Name your own planet.

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For decades, the names given to newly discovered planets have almost always failed to live up to the excitement these celestial finds represent. (Take for example forgettable monikers such as CFBDSIR2149, HD 189733b, 55 Cancri e, and Kepler-69c.) The organization that oversee’s the naming of new planets, the International Astronomical Union (IAU), knows that these titles are the opposite of cool and catchy. And thankfully, something is being done about it — the IAU is moving away from leaving selective working groups to name planets and opening up the process to the public.

Unsurprisingly, there are a few rules that the IAU imposed on the new process. Proposed names must be 16 characters or less, and preferably one word. The Paris-based group asks that names are pronounceable in as many languages as possible, and not offensive in any language or culture. The group also says that submissions should be “not too similar to an existing name of an astronomical object,” such as another planet, or named dwarf planets, stars, and solar systems. Using a pet name or a name that is “purely or principally commercial in nature” is also forbidden, the IAU says.

So how do you actually suggest a name? The IAU has set up an email address for that: iaupublic@iap.fr. Submissions will “be handled on a case-by-case basis, with advice given on the best way to proceed,” the organization says. And, in case you’re wondering, it’s the IAU who will be sifting through public input and selecting the best names. The group also reserves the right to open things up to a public vote, as it did in July in the christening of Pluto’s fourth and fifth moons, Kerberos and Styx. Among the names the IAU shot down: Vulcan.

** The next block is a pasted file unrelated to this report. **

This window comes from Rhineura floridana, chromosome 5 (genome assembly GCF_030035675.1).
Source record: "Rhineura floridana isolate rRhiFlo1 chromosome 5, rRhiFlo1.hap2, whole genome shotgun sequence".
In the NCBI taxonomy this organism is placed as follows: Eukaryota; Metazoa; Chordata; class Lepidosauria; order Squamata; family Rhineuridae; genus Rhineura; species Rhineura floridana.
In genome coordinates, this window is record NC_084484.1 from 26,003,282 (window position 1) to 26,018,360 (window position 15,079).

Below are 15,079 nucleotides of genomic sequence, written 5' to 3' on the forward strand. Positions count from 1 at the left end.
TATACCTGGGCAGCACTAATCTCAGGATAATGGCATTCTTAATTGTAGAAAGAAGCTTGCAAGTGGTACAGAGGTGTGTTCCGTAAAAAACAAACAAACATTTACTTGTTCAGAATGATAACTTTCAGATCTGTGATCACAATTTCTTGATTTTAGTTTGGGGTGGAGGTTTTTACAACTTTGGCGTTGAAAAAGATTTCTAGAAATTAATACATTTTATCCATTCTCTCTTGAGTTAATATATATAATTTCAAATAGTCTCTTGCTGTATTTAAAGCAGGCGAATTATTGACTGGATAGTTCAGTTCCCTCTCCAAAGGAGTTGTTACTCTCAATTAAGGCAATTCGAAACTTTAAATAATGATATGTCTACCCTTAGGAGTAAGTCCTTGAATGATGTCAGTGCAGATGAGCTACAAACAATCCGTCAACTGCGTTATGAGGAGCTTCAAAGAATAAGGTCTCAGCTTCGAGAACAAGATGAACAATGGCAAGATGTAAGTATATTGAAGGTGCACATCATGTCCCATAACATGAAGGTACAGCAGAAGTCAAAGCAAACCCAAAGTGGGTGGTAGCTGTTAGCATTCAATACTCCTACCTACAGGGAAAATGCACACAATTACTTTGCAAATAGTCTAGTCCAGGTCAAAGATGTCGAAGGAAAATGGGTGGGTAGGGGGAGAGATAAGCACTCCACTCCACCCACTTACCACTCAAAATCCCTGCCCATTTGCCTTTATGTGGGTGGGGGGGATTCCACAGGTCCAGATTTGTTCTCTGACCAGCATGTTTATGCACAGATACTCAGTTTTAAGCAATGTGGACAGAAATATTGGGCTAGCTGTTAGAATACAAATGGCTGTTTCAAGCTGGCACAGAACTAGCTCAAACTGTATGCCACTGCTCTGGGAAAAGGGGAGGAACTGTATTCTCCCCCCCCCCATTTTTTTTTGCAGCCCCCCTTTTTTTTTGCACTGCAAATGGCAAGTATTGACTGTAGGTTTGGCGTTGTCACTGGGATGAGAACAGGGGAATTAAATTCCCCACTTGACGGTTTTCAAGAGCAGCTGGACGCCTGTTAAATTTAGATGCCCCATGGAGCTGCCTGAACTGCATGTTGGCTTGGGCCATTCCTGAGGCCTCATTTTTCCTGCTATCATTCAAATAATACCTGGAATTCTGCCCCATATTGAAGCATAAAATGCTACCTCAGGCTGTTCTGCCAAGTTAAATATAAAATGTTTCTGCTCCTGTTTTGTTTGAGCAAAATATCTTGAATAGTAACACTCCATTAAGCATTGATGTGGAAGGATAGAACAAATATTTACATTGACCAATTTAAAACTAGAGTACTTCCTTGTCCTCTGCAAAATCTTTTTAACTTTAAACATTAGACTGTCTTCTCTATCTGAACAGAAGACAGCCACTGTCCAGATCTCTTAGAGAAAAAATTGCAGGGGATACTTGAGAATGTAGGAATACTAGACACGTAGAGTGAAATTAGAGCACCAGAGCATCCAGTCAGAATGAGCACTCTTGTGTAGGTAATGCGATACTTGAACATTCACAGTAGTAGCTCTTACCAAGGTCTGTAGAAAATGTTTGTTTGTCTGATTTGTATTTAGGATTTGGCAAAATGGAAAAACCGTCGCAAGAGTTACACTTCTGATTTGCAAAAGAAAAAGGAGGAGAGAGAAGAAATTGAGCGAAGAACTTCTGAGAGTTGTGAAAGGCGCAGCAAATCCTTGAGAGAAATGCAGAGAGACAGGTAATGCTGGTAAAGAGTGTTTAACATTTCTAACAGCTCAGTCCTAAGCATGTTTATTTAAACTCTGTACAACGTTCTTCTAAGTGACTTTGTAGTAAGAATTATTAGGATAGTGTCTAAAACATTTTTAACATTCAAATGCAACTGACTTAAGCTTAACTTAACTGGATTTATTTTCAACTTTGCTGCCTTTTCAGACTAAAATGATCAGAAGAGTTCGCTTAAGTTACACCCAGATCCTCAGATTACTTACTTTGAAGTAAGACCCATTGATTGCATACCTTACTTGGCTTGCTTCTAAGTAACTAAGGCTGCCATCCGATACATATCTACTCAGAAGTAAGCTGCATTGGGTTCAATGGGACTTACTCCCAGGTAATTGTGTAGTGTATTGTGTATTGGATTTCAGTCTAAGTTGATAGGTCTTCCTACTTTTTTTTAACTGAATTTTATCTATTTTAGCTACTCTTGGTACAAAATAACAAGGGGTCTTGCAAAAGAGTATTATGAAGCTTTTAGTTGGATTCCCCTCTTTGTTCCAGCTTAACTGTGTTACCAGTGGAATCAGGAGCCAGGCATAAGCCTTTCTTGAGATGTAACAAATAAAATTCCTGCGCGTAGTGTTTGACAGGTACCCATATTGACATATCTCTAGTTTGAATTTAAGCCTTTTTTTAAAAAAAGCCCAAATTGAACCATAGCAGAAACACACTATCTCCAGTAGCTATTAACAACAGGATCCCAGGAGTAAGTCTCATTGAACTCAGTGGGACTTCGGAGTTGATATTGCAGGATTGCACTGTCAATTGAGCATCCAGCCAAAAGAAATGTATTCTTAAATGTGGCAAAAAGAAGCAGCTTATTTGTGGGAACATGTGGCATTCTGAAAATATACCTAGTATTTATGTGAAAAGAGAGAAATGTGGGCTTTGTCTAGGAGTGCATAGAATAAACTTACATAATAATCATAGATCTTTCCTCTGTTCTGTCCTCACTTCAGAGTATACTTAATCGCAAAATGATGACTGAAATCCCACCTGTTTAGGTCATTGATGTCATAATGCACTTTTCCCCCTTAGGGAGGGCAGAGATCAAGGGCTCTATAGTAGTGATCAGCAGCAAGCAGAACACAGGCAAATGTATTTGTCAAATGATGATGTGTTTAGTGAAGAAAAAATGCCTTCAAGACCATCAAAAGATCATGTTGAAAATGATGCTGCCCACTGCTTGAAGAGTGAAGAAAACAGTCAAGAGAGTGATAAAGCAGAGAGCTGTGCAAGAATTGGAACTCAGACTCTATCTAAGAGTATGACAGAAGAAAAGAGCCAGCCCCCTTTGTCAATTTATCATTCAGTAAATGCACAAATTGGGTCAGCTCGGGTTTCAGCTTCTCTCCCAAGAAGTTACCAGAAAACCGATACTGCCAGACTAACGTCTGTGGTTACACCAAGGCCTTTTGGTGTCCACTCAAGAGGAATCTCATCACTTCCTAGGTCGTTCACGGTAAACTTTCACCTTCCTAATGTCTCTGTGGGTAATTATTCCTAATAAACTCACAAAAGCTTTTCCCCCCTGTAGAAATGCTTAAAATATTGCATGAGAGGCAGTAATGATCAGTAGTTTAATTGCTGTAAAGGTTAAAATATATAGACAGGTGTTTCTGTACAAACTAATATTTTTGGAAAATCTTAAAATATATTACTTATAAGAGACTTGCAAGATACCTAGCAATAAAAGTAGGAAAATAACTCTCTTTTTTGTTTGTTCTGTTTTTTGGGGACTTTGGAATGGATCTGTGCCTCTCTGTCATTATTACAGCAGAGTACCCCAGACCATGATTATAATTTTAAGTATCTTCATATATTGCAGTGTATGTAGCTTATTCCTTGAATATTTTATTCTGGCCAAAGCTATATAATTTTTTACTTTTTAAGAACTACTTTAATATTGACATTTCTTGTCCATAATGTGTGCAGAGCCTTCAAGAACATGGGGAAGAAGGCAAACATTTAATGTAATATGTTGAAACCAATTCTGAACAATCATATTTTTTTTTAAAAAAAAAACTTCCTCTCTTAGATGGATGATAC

http://www.seti.org/name-the-moons-of-pluto

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What is a (exo)planet?

According to the IAU decision of 2006 a planet is a celestial body which:

is in orbit around the Sun,
has sufficient mass to assume hydrostatic equilibrium (a nearly round shape), and
has “cleared the neighbourhood” around its orbit.

and an exoplanet is a planet around another star.

So what is this?

http://www.bbc.co.uk/news/science-environment-20309762

Looks likes a planet, definitely not a star. It’s bigger than Jupiter, but not big enough to be a brown dwarf (a brown is technically a star). But it doesn’t go around a star. Instead it seems to wander lost through space. It’s bigger than Jupiter, but not big enough to be a brown dwarf (a brown is technically a star). So what word should use to describe it?

Pluto

Pluto.
My students hate it when I tell them Pluto is not a planet. After all, many are from las cruces and even went to the Tombaugh school. But the one thing they hate even more than being told it, is when they work through the logic themselves and then decide it is not a planet. It raise tow interesting debates though.

The first stage of all science seems to be noticing and grouping. Then, after years of making new discoveries we always go back to the the grouping. Somehow we feel the need to reclassify

Second, who should make these decisions on reclassifying. The scientists or the public?